Still referring to FIG. 2, inferred desired fractional manifold vacuum is shown on the vertical axis. Inferred desired fractional manifold vacuum is an estimate of the amount of manifold vacuum which would be desirable in a variable displacement engine operating on a fractional number of cylinders, given the driver's current demand for torque, present engine conditions, and accompanying emissions calibration, as dictated by spark timing and EGR concentration. In a preferred embodiment, inferred desired fractional manifold vacuum is expressed in inches of mercury, with V1 representing, for example, four inches of mercury, and V2 representing two inches of mercury. Moving from bottom to top along the vertical axis, vacuum decreases, equaling zero at the point where it matches current barometric pressure. Note that while V1 and V2 are shown as constants, they may also be linear or nonlinear functions, or even collections of irregular data values.
Fractional operation is recommended when the operating point which corresponds to the inferred desired fractional manifold vacuum and the engine speed is located within the inner area denoted FRACTIONAL OPERATION. Conversely, when the operating point is located in the outer area denoted MAXIMUM OPERATION, maximum mode is recommended. When the point is located within the area marked HYSTERESIS BAND, current engine mode is used to determine which combination of limits should be used, V1 /LUG HIGH/LIMIT LOW or V2 /LUG LOW/LIMIT HIGH. A fractional operation indicator stored within controller 18 of FIG. 1 is used to track current engine mode.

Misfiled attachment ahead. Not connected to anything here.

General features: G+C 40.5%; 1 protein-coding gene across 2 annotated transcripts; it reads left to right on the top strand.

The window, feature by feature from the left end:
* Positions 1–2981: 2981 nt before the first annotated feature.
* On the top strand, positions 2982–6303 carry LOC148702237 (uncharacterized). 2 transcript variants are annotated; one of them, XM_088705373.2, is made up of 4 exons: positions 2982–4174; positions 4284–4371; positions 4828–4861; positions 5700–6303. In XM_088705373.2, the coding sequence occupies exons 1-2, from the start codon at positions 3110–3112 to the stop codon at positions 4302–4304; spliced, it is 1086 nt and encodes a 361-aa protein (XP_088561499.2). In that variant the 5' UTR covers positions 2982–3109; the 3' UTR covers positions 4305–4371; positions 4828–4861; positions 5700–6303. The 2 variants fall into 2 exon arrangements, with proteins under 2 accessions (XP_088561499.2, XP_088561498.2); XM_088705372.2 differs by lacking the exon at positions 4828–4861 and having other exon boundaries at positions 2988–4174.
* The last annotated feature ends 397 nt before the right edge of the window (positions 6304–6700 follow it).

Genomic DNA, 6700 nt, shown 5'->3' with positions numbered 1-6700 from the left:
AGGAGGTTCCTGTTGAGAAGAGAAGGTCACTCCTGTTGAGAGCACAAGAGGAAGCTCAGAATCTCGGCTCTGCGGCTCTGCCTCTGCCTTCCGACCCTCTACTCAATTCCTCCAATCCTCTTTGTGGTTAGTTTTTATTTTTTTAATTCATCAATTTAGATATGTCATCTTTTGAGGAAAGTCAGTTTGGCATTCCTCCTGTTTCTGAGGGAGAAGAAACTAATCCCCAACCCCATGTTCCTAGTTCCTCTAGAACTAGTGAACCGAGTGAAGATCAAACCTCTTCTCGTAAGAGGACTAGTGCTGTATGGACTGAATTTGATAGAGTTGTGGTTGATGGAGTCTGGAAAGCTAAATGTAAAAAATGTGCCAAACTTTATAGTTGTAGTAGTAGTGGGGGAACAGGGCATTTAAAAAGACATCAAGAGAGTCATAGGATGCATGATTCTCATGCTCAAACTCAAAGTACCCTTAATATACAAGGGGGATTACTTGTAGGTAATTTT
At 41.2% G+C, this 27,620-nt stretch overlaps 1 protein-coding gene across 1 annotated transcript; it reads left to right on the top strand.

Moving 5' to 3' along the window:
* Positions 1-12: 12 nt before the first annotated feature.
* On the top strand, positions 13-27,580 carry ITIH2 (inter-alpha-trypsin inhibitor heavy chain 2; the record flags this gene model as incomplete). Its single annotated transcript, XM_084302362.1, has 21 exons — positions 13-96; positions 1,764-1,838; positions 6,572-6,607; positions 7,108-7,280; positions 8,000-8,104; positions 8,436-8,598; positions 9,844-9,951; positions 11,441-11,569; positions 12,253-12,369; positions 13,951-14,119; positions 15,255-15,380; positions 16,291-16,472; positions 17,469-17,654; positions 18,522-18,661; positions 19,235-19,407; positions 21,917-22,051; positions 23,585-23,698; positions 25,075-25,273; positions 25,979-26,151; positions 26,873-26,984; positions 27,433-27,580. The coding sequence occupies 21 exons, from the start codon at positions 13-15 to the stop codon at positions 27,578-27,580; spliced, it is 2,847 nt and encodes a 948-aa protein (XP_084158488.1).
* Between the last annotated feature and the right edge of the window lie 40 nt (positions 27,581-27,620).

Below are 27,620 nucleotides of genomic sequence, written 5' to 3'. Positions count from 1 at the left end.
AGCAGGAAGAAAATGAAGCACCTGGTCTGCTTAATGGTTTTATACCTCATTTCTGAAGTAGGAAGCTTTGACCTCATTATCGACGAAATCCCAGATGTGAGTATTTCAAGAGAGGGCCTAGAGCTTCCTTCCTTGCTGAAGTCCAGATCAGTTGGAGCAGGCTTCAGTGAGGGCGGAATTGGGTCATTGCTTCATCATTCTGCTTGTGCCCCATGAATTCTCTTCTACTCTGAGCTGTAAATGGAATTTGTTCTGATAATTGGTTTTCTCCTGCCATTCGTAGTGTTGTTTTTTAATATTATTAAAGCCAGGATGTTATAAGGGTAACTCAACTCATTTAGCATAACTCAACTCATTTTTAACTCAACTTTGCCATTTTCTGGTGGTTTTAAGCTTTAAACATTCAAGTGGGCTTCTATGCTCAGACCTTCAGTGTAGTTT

Referring again to FIG. 2, maximum-to-fractional arrow 30 indicates that the V1 /LUG HIGH/LIMIT LOW combination should be used when the engine is currently operating in maximum mode. Fractional-to-maximum arrow 32 indicates that the V2 /LUG LOW/LIMIT HIGH combination should be used when the engine is currently operating in fractional mode. This variability in limits provides a smoothing effect to reduce the likelihood of excessive mode switching.
For example, when the engine is first started, engine speed is less than LUG LOW, causing the engine to operate in the maximum mode according to the map. Because of the hysteresis band, a recommendation to operate in fractional mode will not be made until the engine speed is within the LUG HIGH/LIMIT LOW boundaries and the inferred desired fractional manifold vacuum is less than or equal to V1. However, once the engine meets these criteria and begins to operate in fractional mode, it will continue this fractional operation until the engine speed falls outside the LUG LOW/LIMIT HIGH boundaries or the inferred desired fractional manifold vacuum exceeds V2.
The engine mode selection map of FIG. 3 shows an alternative embodiment in which the preferred mode is established using nonlinear functions of inferred desired fractional manifold vacuum, engine speed, and current engine mode. Such functions might be derived based on operating characteristics of a particular engine, taking into account a variety of factors including emissions and powertrain features, As in FIG. 2, the vertical axis of FIG. 3 reflects inferred desired fractional manifold vacuum, which equals zero at barometric pressure and increases in a downward direction.